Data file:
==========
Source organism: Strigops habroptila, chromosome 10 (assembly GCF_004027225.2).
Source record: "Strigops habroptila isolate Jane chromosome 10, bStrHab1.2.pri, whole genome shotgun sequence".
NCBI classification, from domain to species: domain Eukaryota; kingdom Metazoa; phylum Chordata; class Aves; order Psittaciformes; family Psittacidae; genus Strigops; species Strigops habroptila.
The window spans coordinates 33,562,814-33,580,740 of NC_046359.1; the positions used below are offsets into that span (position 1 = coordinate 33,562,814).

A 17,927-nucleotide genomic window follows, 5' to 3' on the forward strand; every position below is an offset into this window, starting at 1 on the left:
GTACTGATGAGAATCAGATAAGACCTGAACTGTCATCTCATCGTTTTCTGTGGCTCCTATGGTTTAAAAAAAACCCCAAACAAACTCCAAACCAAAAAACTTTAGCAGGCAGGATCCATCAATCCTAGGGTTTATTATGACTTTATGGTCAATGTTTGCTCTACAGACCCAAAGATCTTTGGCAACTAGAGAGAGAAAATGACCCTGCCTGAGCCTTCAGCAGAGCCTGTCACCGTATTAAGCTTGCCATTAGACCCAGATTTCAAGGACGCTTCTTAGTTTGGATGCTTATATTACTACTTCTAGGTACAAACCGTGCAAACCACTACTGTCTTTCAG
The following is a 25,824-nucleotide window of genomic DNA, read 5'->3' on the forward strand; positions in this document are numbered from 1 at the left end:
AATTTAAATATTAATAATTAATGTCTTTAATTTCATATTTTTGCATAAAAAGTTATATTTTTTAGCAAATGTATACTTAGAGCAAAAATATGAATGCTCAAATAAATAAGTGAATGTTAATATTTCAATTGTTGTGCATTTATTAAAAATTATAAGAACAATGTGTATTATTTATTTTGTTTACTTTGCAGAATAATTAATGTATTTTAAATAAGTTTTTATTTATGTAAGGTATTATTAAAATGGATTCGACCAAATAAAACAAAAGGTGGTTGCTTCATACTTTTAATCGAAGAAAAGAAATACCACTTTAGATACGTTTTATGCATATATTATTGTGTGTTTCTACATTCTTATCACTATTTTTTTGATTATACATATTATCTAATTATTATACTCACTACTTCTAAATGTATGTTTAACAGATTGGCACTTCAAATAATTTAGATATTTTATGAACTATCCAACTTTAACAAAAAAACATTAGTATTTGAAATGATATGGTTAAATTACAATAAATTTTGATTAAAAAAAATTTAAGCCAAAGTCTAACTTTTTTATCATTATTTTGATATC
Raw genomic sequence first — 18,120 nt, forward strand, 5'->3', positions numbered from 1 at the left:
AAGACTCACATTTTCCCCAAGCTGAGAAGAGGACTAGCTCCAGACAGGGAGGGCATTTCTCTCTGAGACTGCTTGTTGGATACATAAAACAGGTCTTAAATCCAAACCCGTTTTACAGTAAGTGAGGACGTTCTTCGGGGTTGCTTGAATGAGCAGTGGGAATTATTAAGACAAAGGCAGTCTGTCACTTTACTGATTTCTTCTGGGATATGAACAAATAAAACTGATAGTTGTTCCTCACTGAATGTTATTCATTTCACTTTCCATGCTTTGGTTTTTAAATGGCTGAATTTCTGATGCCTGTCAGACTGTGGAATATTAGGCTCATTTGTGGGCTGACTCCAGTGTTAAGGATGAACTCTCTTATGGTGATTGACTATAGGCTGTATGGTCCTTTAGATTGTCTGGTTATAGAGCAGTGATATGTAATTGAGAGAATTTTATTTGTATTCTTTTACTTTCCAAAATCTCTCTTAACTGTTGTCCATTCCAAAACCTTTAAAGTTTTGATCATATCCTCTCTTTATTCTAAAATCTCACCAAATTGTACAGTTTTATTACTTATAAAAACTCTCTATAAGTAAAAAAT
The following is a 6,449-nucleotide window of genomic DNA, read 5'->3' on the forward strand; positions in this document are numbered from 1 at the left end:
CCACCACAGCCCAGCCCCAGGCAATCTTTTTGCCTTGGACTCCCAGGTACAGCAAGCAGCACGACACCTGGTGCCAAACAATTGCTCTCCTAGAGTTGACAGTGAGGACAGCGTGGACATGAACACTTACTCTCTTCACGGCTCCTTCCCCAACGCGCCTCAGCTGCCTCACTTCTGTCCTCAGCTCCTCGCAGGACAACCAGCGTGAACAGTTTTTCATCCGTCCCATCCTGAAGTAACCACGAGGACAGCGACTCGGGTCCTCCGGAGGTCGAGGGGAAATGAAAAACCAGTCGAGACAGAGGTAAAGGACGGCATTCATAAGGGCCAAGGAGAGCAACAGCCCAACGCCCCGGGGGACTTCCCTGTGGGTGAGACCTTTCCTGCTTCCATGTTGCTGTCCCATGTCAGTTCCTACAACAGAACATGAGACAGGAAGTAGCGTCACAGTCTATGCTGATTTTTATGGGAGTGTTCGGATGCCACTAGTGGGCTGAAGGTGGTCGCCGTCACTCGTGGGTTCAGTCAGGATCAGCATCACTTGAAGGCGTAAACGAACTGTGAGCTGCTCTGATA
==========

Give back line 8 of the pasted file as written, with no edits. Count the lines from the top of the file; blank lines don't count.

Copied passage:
AATTTAAATATTAATAATTAATGTCTTTAATTTCATATTTTTGCATAAAAAGTTATATTTTTTAGCAAATGTATACTTAGAGCAAAAATATGAATGCTCAAATAAATAAGTGAATGTTAATATTTCAATTGTTGTGCATTTATTAAAAATTATAAGAACAATGTGTATTATTTATTTTGTTTACTTTGCAGAATAATTAATGTATTTTAAATAAGTTTTTATTTATGTAAGGTATTATTAAAATGGATTCGACCAAATAAAACAAAAGGTGGTTGCTTCATACTTTTAATCGAAGAAAAGAAATACCACTTTAGATACGTTTTATGCATATATTATTGTGTGTTTCTACATTCTTATCACTATTTTTTTGATTATACATATTATCTAATTATTATACTCACTACTTCTAAATGTATGTTTAACAGATTGGCACTTCAAATAATTTAGATATTTTATGAACTATCCAACTTTAACAAAAAAACATTAGTATTTGAAATGATATGGTTAAATTACAATAAATTTTGATTAAAAAAAATTTAAGCCAAAGTCTAACTTTTTTATCATTATTTTGATATC